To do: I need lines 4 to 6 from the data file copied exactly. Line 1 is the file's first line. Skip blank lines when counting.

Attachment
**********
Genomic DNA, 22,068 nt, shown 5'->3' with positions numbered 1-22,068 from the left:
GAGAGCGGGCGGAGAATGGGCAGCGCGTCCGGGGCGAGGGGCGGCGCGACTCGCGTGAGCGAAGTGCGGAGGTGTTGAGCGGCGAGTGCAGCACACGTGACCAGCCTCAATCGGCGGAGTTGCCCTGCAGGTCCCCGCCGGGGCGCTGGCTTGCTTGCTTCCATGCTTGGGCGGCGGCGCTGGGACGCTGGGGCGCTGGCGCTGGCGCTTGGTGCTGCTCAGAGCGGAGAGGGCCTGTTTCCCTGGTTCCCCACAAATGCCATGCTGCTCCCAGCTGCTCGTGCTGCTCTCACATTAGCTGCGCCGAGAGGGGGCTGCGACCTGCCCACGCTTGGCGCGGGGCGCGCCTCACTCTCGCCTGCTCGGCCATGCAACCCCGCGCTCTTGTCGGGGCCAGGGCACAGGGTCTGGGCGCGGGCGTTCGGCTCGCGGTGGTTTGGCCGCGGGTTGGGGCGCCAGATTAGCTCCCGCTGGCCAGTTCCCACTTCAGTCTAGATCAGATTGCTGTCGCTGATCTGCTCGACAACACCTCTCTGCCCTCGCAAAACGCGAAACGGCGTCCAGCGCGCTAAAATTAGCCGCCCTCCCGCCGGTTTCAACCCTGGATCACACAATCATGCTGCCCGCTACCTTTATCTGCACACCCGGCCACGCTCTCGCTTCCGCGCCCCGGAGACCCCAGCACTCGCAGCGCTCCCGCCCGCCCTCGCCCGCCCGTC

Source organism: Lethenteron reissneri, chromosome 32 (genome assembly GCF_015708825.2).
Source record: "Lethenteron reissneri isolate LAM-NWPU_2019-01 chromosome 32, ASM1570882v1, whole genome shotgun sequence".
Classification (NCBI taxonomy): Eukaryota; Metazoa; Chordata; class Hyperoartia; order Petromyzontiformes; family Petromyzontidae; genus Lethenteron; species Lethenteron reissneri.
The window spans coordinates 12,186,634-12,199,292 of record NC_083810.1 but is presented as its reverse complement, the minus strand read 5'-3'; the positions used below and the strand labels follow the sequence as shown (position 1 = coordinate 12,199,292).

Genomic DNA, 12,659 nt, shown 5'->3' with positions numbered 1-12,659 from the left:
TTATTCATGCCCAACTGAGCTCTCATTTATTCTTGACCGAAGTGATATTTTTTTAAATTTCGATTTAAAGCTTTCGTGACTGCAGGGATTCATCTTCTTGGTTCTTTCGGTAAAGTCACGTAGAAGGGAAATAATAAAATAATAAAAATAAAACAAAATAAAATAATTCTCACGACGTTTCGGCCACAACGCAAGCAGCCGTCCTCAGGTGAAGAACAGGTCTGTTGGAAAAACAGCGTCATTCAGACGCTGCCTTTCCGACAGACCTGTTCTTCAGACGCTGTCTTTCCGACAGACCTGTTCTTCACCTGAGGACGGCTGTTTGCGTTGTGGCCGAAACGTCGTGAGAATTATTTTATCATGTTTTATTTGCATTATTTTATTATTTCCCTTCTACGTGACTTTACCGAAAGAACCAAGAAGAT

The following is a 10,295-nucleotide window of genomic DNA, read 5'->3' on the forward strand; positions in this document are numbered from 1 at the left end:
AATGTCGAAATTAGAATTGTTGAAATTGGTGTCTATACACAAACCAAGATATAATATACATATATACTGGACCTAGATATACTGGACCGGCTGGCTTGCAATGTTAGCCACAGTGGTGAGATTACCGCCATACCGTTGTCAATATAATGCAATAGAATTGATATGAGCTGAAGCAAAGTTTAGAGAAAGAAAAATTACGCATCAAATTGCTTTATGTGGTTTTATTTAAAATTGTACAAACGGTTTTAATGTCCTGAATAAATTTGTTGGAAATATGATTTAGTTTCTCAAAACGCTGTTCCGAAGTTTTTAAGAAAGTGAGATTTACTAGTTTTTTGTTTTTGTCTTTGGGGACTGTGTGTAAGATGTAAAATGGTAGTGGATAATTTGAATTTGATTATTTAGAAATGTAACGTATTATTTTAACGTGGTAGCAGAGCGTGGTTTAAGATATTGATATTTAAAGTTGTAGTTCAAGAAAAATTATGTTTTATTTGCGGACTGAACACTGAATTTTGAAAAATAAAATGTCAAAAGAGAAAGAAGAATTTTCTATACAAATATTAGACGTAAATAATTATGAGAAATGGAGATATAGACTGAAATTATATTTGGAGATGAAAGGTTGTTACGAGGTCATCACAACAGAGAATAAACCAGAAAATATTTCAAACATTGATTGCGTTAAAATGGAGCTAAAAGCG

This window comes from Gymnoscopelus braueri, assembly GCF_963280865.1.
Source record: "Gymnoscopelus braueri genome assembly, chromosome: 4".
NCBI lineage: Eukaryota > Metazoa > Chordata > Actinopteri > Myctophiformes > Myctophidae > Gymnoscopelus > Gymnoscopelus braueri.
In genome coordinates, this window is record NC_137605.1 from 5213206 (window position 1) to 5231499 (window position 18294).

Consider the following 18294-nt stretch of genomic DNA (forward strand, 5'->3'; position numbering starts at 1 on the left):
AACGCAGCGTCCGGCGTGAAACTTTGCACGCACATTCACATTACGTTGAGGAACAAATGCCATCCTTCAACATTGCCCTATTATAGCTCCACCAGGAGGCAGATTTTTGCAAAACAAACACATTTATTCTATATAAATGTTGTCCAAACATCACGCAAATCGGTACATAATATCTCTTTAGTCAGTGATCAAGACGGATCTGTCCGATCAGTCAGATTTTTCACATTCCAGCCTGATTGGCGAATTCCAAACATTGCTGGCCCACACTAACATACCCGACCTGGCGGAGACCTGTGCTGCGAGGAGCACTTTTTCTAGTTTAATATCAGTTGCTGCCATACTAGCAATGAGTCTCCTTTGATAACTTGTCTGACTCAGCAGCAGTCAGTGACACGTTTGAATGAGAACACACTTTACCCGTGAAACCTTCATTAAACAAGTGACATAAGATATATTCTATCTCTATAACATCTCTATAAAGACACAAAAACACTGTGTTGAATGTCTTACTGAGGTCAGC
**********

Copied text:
Source record: "Lethenteron reissneri isolate LAM-NWPU_2019-01 chromosome 32, ASM1570882v1, whole genome shotgun sequence".
Classification (NCBI taxonomy): Eukaryota; Metazoa; Chordata; class Hyperoartia; order Petromyzontiformes; family Petromyzontidae; genus Lethenteron; species Lethenteron reissneri.
The window spans coordinates 12,186,634-12,199,292 of record NC_083810.1 but is presented as its reverse complement, the minus strand read 5'-3'; the positions used below and the strand labels follow the sequence as shown (position 1 = coordinate 12,199,292).